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Blockchain Could Slash Oil Industry Costs by 30%, says Chief of Commodities Trading Giant

Last Updated March 4, 2021 4:51 PM
Samburaj Das
Last Updated March 4, 2021 4:51 PM


The chief executive of Swiss-based Mercuria, one of the world’s largest commodity traders, sees blockchain adoption among the oil and gas industry within 2017.

The head of Swiss-based Mercuria was speaking at the recent Reuters Commodities Summit, where he revealed just how big the commodities industry is on blockchain, a Reuters report revealed.

The industry sees nearly all of its core processes still work on paper and takes several days for transfer of value – presided by a settlement agency – in every step along a trade transaction. Among blockchain technology’s use-cases besides remittance and post-trade in the global finance industry, trade finance in the commodities industry is an obvious use case, with the entire industry in need of an efficient upgrade.

Marco Dunand, chief executive of Mercuria, stated:


I’ve seen sufficient bank presentations to believe the technology is there and it’s solid. And I believe we’re going to see a digital transformation of the oil and gas industry.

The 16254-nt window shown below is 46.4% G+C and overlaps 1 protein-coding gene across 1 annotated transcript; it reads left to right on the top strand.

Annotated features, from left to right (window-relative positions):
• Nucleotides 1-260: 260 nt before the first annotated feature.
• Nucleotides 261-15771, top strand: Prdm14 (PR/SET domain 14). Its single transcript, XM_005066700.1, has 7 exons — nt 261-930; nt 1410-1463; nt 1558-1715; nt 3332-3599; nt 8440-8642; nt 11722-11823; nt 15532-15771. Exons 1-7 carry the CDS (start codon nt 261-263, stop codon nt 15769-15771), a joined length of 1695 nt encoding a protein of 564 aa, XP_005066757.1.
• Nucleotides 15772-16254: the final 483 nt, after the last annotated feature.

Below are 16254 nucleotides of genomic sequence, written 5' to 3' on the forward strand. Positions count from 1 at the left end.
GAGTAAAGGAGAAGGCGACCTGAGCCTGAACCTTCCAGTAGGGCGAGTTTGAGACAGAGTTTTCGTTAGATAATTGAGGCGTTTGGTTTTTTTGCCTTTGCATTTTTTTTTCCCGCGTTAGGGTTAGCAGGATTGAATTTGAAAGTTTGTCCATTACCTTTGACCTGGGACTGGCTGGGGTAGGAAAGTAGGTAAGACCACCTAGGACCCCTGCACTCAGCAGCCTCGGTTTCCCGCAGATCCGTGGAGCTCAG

As a leading commodity trader Mercuria routinely synchronizes between the physical market of actual oil barrels traded and the paper markets where oil is traded as a commodity in futures, derivatives or options.

Agricultural commodities could particularly benefit from efficient and quick blockchain solutions.

Dunand pointed to the Brent crude market (which fundamentally sets the global benchmark oil price) using blockchain technology regularly in the near future.

“BFOE [Brent, Forties, Ekofisk and Oseberg, four physical crude oils] for instance, is a market that has a limited amount of participants that requires a reasonably solid balance sheet,” Dunand said. “You could see this type fo market going to blockchain payments within the next 12 months.”


He added:

We think this could reduce costs, certainly on payments, by 30 percent.


However, Dunand added that a technological revolution will require participants to come together to enforce the transformation, pointing to the physical energy markets slowing down adoption while choosing to stick to traditional methods of operation.

“For blockchain to work, you need sufficient amount of participants to go for it”, Dunand stated, adding, “That is the only element that is slowing down the development of blockchain.”

Blockchain has already seen use cases in commodities trade finance. A recent real-world proof-of-concept endeavor demonstrated a trade finance transaction which saw cheese and butter exported from an Irish agriculture co-operative to a Seychelles-based recipient.  In November 2015, Kynetix, a post-trade technology company announced a consortium of 15 commodities industry participants that will seek to develop blockchain solutions for the industry.

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